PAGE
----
Nasogastric and orogastric tubes (NGT/OGT) are commonly used in emergency and critical care settings, with indications including medicinal administration, gastric decompression, and enteral feeding. Previous studies have highlighted a variety of complications associated with tube placement. These range from minor occurrences such as nose bleeds and sinusitis, to more severe cases highlighting tracheobronchial perforation, tube knotting, asphyxia, pulmonary aspiration, pneumothorax, and even intracranial insertion. Patients who suffer from these complications face additional obstacles including increased time spent in intensive care settings, healthcare associated costs, and nosocomial infections. Various bedside tests have been developed to reduce the risk of these complications, and current clinical protocol has characterized radiographic imaging as the gold standard. However, air insufflation, CO2 detection (capnography), aspirate pH testing, and point of care ultrasound (POCUS) have all been implemented with varying degrees of utility. Here we present a case involving a 60-year-old male who was brought to the ED and suffered a right sided pneumothorax (PTX) following improper OGT placement. In this case, air insufflation was utilized, but was ineffective in detecting the properly placed tube; leakage of an endotracheal tube cuff served as a lead for misplacement while imaging was conducted. The purpose of this study is not only to highlight the numerous complications that are possible with NGT and OGT placement, but also to propose the use of multiple bedside tests (pH testing, CO2 detection, POCUS) as an alternative to radiographic imaging to increase sensitivity and specificity for detection of improperly placed tubes.
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http://dx.doi.org/10.1016/j.ajem.2020.07.038DOI Listing
January 2021

Adoption of low tidal volume ventilation in the emergency department: A quality improvement intervention.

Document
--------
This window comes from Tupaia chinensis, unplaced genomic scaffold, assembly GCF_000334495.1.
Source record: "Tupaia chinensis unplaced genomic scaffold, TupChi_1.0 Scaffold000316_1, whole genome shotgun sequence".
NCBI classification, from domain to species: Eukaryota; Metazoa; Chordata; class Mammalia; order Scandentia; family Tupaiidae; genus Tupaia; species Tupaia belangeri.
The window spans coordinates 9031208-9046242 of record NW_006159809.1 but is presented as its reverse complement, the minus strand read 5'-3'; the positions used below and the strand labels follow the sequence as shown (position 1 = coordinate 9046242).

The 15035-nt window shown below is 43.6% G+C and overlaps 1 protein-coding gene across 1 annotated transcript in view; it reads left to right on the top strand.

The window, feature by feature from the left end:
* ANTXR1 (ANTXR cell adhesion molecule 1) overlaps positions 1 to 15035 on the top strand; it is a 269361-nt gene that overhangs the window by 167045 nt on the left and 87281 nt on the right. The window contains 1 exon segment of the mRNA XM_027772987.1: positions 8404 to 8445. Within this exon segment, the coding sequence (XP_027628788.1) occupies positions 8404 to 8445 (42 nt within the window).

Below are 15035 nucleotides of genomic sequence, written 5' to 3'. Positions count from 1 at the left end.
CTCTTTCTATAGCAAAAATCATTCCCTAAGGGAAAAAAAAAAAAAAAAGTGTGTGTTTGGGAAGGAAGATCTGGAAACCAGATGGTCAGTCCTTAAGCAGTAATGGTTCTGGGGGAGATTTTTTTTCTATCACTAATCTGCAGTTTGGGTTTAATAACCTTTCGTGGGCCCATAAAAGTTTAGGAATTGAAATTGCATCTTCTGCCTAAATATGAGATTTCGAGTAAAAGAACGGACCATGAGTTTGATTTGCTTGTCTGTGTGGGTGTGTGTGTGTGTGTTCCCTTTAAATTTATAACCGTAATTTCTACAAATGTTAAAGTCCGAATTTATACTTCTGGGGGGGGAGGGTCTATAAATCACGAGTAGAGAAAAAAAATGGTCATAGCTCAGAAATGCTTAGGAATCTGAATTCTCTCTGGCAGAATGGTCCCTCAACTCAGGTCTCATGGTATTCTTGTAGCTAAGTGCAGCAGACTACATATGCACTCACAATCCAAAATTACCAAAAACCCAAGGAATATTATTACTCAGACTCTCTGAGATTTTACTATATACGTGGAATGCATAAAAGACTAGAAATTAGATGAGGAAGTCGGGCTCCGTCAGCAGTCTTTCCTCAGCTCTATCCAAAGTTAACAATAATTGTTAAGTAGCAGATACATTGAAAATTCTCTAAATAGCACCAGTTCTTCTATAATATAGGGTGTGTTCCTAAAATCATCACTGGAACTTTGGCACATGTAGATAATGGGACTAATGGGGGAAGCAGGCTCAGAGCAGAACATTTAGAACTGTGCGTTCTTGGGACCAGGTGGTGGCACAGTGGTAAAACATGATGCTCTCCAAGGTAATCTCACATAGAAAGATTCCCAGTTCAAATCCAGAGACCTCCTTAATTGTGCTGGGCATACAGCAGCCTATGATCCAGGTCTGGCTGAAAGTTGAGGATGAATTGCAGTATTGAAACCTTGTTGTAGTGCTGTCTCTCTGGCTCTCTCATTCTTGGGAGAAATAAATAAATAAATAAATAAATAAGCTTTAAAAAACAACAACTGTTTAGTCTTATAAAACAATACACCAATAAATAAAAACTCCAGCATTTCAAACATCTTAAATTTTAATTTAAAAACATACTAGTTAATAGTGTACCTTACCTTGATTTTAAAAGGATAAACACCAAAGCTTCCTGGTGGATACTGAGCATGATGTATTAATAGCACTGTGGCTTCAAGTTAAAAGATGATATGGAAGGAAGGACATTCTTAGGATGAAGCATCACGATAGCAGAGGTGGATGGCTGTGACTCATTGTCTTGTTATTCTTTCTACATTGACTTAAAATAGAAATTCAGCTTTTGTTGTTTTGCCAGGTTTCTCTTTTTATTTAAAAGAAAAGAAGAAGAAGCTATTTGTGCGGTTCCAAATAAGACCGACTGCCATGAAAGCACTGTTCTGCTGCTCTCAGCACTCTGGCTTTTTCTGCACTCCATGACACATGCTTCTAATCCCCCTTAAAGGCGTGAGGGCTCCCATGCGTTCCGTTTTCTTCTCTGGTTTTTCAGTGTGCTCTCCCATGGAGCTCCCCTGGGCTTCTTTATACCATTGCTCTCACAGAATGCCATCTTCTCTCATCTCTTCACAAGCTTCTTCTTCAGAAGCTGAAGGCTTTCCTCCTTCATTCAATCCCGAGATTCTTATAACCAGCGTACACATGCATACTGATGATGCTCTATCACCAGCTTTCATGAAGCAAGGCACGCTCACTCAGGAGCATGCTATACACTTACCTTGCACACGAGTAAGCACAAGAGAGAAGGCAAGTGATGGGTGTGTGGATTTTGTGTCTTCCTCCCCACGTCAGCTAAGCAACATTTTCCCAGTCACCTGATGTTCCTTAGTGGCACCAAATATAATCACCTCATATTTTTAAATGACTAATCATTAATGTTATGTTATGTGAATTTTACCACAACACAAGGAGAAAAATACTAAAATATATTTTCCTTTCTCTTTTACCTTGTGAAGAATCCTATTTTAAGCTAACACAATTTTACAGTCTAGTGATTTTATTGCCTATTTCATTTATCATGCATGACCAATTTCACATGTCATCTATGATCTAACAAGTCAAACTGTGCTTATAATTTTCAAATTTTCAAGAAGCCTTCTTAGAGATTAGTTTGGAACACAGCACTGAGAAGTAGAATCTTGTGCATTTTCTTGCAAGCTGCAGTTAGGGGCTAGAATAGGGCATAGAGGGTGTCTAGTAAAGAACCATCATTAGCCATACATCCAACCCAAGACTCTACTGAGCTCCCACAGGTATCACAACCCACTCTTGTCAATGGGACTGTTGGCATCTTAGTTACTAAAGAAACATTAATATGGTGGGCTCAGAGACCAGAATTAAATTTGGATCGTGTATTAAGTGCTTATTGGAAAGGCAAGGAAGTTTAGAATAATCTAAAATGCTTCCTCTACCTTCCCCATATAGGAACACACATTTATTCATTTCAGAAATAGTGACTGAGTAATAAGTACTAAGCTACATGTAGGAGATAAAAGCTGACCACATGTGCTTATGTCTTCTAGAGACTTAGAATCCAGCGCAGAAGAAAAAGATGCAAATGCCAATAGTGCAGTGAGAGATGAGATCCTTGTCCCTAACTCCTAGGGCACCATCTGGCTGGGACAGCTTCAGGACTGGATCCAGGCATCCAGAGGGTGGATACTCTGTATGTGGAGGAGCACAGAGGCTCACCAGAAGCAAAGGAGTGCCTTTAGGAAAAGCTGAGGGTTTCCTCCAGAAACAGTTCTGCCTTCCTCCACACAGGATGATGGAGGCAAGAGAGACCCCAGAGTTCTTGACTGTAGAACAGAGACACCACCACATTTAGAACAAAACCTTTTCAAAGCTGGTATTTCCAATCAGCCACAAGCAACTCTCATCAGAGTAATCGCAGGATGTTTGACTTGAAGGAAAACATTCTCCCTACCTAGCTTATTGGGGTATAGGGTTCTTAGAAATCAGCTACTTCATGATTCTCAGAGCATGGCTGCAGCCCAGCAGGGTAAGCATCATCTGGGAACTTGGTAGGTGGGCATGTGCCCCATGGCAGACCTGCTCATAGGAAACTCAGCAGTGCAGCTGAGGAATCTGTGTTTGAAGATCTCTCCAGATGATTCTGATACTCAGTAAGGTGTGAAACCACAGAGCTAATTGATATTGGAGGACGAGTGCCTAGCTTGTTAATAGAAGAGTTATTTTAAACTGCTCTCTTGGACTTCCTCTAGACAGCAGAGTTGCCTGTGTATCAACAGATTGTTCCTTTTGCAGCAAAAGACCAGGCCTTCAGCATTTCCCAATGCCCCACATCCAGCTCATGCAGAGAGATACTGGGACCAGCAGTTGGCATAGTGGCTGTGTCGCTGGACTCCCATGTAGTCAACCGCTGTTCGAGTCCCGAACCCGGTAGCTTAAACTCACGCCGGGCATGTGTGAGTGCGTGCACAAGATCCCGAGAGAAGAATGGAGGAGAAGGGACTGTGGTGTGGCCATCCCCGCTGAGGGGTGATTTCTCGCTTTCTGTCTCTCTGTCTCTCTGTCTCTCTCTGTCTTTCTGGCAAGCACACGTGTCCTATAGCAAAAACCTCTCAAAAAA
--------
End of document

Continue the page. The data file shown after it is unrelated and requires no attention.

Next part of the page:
Am J Emerg Med 2020 04 15;38(4):763-767. Epub 2019 Jun 15.

Department of Medicine, Division of Pulmonary and Critical Care, Hennepin County Medical Center, Minneapolis, MN, United States of America; Respiratory Therapy Department, Hennepin County Medical Center, Minneapolis, MN, United States of America.

Background: Ventilator tidal volumes of >8 mL/kg of predicted body weight (PBW) may increase the risk of lung injury. We sought to evaluate the impact of a quality improvement intervention among intubated Emergency Department (ED) patients to protocolize the prescription of low tidal volume ventilation.

Methods: In this before-and-after study, the average tidal volume delivered to ED patients receiving volume assist-control ventilation was compared before (2007-2014) and after (2015-2016) implementation of a ventilator initiation protocol (the quality improvement intervention). The intervention emphasized 1) measurement of the patient's height to calculate PBW and therefore tailor the tidal volume to estimated lung size (<8 mL/kg PBW), and 2) focused education and reference materials for ED physicians and respiratory therapists.

Results: Among ventilated ED patients meeting inclusion criteria in the before (N = 2185) and after (N = 774) cohorts, the mean (±SD) tidal volume decreased from 9.0 ± 1.4 mL/kg to 7.2 ± 0.9 mL/kg PBW following the intervention (absolute difference 1.8 mL/kg, 95% confidence interval 1.7 to 1.9 mL/kg, p < 0.001). The proportion of patients receiving low tidal volume ventilation increased after the intervention (72%), as compared to before (23%). Low tidal volume ventilation continued to be utilized at 24 h after ICU admission in patients who remained intubated in the cohort following the intervention (mean tidal volume 7.3 mL/kg PBW).

Conclusions: Pairing a ventilator initiation protocol with focused education and resources for emergency physicians and respiratory therapists was associated with a significant reduction in tidal volume delivered to ED patients.
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http://dx.doi.org/10.1016/j.ajem.2019.06.026DOI Listing
April 2020